Aileen Cannon striking a paragraph from the indictment won’t derail Trump case

Given U.S. District Judge Aileen Cannon’s slow handling of Donald Trump’s classified documents case and the backlog of motions holding up a trial, it’s always notable when she makes decisions that might let a trial take place someday.

That happened Monday, when she rejected a defense motion that sought to dismiss charges for “pleading deficiencies,” while striking a paragraph from the indictment in the process.

The defense had raised a series of technical arguments about how the indictment is structured that weren’t expected to prevail. So Cannon’s rejection was correct, though she didn’t need to take as long as she did or hold a hearing to reach that obvious result. The bottom line, she wrote in an order, is that:

And that paragraph she struck from the indictment? That’s paragraph 36, which reads:

To be clear, Trump isn’t directly charged with the conduct in that paragraph, so this isn’t a dismissal of any charges. Rather, the judge explained in her order that the information in that paragraph was included as another crime, wrong or act besides those specifically charged. The judge deemed it inappropriate to put in the indictment but left open the possibility of it coming in at trial, subject to further litigation.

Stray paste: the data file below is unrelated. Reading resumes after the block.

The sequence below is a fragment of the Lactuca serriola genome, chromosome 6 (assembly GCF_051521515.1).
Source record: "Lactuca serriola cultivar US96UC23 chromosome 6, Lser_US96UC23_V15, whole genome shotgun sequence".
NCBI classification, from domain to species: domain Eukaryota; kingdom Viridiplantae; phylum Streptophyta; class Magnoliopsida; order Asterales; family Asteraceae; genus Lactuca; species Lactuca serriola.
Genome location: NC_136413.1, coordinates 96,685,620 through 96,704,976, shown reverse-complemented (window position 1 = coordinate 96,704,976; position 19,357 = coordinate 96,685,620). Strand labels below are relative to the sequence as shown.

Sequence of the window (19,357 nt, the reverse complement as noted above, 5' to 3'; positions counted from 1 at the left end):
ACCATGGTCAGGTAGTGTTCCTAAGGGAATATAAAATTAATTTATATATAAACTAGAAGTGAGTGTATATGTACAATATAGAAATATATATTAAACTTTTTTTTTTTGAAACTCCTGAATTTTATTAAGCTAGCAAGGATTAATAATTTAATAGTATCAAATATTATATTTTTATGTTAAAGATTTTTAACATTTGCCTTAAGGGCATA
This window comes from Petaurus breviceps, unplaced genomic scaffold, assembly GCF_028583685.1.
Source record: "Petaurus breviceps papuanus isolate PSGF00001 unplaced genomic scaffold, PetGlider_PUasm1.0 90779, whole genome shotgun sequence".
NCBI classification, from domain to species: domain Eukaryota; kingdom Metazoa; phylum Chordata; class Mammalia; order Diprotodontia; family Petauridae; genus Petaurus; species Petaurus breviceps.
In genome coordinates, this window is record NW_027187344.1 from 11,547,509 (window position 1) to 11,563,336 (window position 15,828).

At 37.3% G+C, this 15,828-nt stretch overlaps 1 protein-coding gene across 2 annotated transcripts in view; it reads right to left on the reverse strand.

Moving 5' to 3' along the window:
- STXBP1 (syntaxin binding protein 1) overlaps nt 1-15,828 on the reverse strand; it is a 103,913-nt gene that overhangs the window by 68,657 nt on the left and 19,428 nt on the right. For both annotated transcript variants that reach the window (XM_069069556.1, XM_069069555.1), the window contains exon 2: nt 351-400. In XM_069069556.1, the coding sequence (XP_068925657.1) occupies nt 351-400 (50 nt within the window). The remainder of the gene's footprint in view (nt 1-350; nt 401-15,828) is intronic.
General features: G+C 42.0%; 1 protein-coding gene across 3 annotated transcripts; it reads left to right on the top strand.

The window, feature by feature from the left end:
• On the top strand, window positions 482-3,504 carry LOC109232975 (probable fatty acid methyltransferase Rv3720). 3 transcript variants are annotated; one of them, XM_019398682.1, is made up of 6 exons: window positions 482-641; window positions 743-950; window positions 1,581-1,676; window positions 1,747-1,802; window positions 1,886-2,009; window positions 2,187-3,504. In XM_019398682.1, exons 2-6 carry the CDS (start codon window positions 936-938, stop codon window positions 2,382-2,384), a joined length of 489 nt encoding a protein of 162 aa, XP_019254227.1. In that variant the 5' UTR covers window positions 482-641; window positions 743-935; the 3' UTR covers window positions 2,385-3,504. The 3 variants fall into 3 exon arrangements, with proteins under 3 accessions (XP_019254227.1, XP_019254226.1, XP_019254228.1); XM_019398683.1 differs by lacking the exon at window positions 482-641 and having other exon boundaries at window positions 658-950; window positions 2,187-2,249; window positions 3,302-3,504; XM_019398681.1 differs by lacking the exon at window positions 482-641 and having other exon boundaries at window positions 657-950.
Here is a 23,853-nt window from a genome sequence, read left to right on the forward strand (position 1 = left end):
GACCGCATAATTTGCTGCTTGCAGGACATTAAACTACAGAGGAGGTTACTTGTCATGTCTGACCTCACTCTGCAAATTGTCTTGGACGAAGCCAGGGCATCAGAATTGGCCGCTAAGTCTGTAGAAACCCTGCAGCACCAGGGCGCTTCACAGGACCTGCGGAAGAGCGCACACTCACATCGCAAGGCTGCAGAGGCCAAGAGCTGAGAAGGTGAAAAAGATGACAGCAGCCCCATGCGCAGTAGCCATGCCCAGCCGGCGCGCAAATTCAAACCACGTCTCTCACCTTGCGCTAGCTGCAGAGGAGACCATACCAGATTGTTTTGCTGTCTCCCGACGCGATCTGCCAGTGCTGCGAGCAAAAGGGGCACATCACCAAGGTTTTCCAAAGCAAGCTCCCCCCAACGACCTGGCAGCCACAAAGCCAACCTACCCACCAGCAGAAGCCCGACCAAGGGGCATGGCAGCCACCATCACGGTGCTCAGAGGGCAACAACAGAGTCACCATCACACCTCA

So while the government would, of course, prefer that Cannon hadn’t stricken that language, it’s not a move that should derail the Florida federal case against the former president. That derailment is being accomplished by Cannon’s overall slow-walking of the case, which doesn’t have a trial date and which Trump will surely crush if he wins the White House again in November.

Subscribe to the Deadline: Legal Newsletter for weekly updates on the top legal stories, including news from the Supreme Court, the Donald Trump cases and more.

This article was originally published on